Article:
[This review from the Monitor's archives originally ran on Sept. 12, 1988.] The plot of Libra, Don DeLillo's ninth novel, is the plot that led to the assassination of John F. Kennedy that Friday in November almost 25 years ago. Not that DeLillo claims to have unearthed the "real'' plot, if indeed there was such a thing.
But clearly he believes there was a plot and has used this novel as a kind of space station - free from the constraints of earthbound historical veracity, yet still bound by ties of gravity (and gravitas) to many of the known facts of the case - from which to launch his experimental speculation.
Roughly summarized, DeLillo's thesis is that a handful of semiretired CIA agents who were involved in the disastrous Bay of Pigs invasion come up with a plan they hope will galvanize America into some sort of strong and decisive action against Castro's Cuba. The plot is to have someone who can be tied to Cuba attempt to shoot the President. The attempt must look convincing, but the gunman is to miss. Lee Harvey Oswald with his record as a Marine sharpshooter, his confused leftist sympathies, his sojourn in the Soviet Union, and his Fair Play for Cuba committee fits the profile. Somewhere along the way - deliberately, it seems - the instruction to miss the President gets left out. It becomes a plot to kill the President.
"All plots tend to move deathward,'' notes a character in DeLillo's previous novel, "White Noise,'' in which a toxic cloud threatens a small Midwestern community. The theme is repeated in "Libra'': "Plots carry their own logic. There is a tendency of plots to move toward death.''
Even the man who originally plots to have the gunman miss the President is found musing in this vein: "He believed that the idea of death is woven into the nature of every plot. A narrative plot no less than a conspiracy of armed men. The tighter the plot of a story, the more likely it will come to death. A plot in fiction, he believed, is the way we localize the force of the death outside the book, play it off, contain it.'' At this point (and elsewhere in the course of the narrative) the broodings of DeLillo and his characters intermingle so closely as to become indistinguishable.
Which is not to say that the characters are indistinguishable. Although the personalities of some of the conspirators do tend to blur into one another, three characters in the novel are very memorably portrayed: Oswald's hapless, embarrassing mother, Marguerite, upstaged even at the end in her grief by her pretty Russian daughter-in-law, Marina, who wins what vestige of sympathy the public has; Oswald's nemesis, the pathetic nightclub owner Jack Ruby, whose ironic fate is to see his identity merging in people's minds with that of the killer whose life he took; and Oswald himself, the odd boy who smiles when it doesn't make sense to smile, whom a school friend describes as "a misplaced martyr'' who "let you think he was just a fool, or exactly the reverse, as long as he knew the truth and you didn't.''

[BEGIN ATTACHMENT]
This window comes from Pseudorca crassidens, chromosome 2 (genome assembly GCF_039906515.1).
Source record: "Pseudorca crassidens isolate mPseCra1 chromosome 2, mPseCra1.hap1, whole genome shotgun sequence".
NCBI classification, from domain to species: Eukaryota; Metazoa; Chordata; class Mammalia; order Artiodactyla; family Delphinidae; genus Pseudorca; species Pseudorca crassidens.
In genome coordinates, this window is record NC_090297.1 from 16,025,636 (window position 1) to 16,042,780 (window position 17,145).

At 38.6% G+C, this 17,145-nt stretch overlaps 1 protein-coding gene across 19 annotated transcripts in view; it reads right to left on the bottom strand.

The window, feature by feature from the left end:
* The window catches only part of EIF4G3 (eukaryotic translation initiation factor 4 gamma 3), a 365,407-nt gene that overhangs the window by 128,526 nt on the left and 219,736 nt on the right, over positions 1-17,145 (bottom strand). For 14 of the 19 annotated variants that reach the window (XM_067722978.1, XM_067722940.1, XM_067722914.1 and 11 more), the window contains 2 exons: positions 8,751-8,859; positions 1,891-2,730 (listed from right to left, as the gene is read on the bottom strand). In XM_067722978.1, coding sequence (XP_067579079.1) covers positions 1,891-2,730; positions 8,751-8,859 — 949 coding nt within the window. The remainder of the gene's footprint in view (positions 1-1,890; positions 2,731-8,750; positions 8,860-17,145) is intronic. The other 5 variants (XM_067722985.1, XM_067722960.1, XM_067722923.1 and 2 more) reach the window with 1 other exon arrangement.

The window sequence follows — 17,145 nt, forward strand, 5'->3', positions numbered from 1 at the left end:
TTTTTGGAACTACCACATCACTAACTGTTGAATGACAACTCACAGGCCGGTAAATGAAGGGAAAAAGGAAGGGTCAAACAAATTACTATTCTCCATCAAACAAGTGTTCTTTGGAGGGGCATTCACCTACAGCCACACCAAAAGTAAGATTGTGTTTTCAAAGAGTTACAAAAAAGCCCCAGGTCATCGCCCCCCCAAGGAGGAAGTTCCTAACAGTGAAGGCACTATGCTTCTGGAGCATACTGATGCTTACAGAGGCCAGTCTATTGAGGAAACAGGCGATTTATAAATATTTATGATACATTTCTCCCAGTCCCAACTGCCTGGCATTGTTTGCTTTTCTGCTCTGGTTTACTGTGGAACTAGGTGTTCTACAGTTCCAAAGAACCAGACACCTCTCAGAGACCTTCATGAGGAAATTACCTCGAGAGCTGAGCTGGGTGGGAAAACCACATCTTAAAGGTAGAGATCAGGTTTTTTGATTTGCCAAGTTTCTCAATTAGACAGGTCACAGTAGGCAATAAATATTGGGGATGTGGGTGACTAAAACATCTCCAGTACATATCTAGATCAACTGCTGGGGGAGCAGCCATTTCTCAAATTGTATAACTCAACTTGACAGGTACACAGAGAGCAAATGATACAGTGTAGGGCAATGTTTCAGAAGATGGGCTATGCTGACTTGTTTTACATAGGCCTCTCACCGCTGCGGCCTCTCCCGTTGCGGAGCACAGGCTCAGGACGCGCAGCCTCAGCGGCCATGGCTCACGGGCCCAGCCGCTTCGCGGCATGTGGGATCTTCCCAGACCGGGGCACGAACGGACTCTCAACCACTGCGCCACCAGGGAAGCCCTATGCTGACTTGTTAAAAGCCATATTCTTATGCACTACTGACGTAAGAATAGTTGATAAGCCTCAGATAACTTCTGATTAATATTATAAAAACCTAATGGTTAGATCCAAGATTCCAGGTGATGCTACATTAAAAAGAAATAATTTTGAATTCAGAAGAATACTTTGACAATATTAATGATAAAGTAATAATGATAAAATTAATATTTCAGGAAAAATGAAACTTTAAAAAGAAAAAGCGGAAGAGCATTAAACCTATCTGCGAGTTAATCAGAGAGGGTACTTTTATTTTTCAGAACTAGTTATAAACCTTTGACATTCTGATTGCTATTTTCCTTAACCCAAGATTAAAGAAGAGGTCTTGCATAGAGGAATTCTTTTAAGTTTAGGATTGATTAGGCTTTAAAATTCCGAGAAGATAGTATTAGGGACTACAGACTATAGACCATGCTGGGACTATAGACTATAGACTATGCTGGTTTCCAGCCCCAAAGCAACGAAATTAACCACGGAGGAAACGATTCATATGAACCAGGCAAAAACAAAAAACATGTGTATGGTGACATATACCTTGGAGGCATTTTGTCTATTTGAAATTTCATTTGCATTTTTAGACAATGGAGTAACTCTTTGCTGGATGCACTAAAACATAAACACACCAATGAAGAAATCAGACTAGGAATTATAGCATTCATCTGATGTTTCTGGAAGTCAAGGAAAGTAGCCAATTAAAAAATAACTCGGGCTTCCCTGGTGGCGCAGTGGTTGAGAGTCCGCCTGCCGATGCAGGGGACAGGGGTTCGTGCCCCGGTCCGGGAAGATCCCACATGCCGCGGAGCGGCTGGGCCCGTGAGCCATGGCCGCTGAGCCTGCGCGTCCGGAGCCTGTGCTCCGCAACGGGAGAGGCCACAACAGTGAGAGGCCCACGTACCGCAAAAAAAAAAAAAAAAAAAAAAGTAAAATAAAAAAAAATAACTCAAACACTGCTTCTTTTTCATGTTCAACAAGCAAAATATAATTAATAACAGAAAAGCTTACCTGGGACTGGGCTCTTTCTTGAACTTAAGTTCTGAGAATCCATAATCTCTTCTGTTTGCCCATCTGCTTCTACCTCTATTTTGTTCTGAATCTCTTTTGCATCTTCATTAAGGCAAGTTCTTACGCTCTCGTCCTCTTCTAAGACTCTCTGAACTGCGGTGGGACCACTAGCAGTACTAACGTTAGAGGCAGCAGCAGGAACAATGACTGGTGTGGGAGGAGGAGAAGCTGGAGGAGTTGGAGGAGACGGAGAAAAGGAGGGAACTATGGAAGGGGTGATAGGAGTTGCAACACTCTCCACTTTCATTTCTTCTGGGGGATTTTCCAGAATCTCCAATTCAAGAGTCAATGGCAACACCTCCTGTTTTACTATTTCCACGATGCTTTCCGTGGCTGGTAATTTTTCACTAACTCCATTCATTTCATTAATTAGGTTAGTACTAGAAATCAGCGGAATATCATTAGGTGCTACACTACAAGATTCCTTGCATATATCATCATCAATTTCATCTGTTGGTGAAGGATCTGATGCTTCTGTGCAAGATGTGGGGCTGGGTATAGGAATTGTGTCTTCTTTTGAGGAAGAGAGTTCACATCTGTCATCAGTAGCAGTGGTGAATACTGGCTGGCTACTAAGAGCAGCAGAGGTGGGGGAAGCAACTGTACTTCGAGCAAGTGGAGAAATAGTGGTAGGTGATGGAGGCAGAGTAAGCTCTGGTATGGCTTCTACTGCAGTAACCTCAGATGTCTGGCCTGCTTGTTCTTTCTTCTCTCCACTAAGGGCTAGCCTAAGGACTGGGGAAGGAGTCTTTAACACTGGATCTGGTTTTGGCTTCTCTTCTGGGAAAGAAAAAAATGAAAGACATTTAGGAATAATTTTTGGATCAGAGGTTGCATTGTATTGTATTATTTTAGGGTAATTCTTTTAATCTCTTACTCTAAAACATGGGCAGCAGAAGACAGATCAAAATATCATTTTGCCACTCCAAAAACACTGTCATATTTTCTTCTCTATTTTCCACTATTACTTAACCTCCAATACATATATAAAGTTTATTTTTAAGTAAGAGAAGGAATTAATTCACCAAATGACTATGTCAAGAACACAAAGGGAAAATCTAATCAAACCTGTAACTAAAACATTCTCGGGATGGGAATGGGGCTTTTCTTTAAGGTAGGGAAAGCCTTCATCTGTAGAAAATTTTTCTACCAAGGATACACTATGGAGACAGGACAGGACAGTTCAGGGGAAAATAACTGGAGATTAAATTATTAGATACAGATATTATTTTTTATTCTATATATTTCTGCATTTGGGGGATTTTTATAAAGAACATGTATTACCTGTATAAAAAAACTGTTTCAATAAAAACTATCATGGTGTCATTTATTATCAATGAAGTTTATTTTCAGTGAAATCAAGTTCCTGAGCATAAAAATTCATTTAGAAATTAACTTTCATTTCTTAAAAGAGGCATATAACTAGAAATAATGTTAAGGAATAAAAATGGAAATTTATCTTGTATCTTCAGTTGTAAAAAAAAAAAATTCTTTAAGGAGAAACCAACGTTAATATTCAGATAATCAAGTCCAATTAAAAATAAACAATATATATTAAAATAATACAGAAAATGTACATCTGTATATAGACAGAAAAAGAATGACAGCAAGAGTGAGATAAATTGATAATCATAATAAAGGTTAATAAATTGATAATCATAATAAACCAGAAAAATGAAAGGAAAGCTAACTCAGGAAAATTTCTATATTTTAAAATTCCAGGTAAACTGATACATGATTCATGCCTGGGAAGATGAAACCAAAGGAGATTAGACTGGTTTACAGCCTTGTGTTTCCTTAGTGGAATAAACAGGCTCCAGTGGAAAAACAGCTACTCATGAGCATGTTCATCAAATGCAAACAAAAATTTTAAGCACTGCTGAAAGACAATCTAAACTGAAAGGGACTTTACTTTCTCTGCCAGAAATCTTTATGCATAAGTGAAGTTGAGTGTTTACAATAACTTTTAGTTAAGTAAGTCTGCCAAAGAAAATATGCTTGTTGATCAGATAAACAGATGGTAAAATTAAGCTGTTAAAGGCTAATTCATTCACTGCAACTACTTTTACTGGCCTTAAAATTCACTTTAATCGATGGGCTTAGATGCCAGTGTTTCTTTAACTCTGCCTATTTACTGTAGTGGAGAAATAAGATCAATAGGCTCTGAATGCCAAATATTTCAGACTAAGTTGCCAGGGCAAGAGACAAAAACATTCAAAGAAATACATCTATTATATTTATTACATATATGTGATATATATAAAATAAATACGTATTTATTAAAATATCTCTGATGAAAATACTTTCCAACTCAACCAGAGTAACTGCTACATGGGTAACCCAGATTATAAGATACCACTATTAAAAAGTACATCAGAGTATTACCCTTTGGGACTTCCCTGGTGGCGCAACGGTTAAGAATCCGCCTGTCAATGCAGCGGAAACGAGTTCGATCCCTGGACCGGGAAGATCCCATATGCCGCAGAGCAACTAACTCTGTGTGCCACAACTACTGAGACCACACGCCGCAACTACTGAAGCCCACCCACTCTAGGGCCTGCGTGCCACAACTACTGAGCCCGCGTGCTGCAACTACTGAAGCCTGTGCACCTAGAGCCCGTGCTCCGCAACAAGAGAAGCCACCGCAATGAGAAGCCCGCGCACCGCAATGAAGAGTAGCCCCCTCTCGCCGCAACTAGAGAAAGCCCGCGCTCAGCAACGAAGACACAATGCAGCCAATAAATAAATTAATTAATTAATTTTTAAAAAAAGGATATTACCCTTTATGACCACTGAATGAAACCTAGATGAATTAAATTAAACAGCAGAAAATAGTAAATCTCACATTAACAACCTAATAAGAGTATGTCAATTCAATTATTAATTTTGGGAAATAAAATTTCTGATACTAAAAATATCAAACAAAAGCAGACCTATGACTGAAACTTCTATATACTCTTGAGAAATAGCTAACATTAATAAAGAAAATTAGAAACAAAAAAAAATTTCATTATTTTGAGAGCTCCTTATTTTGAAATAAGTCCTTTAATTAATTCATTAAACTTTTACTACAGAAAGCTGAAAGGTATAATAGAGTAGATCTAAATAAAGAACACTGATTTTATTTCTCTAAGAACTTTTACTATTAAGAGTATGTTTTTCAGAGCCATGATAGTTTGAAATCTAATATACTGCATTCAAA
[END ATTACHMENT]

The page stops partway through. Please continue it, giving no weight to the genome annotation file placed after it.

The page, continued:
Yet the Oswald who walks into the conspirators' plot doesn't seem to know the truth about anything; and despite the masterly strokes with which DeLillo draws his personality, it still isn't clear exactly what Oswald thinks he is doing or why he is doing it.
Oswald's story consumes about half the book. It is interspersed with stories of the various planners, operatives, and incidentals involved in the conspiracy. The weaving of this tangled web is sporadically punctuated by the reflections of one Nicholas Branch, whom the Agency has commissioned to write the inside history of the assassination.
A stand-in for reader and novelist alike, Branch sifts through mountains of evidence - far more than can be made to cohere in a single intelligible story. Outsiders - most of us - "assume a conspiracy is the perfect working of a scheme,'' as logical and cold as the plot of a superbly crafted mystery tale. Branch has come to doubt this. A conspiracy may well seem as confused to its participants on the inside as it is confusing to innocent observers on the outside, he suggests. And since we aren't sure what happened, is the implication, why not try DeLillo's version on for size?
The fact that DeLillo has written repeatedly of plots, secrets, and half-explained, sinister happenings in a murky, danger-charged world beyond our control makes it seem only natural that he would have a conspiracy theory about the Kennedy assassination. It does not necessarily invalidate his hypothesis, but it does raise a question. Is "Libra'' a meaningful account in fiction of the shattering event that not only changed history but altered our perceptions in ways we may not fully realize? Or is this merely the case of a writer, long obsessed with themes of conspiracy, coincidence, hidden meanings, hidden motives, appropriating his story from history, all but ready made?
DeLillo is deft enough at blending fact and fiction - at weaving many of the numberless known clues into a plausible narrative soaked in evocative atmosphere. Yet he cannot muster the Dostoyevskian depth and resonance that sometimes enable a writer to present a fiction more compelling than the real event that inspired it.
"Libra'' presents a vision that is less engrossing than the more purely fictional one in "White Noise,'' because of the reader's constant urge to check DeLillo's version of Nov. 22 against the known facts. The real story in all its unresolved, haunting possibilities remains stronger than the story we are offered here.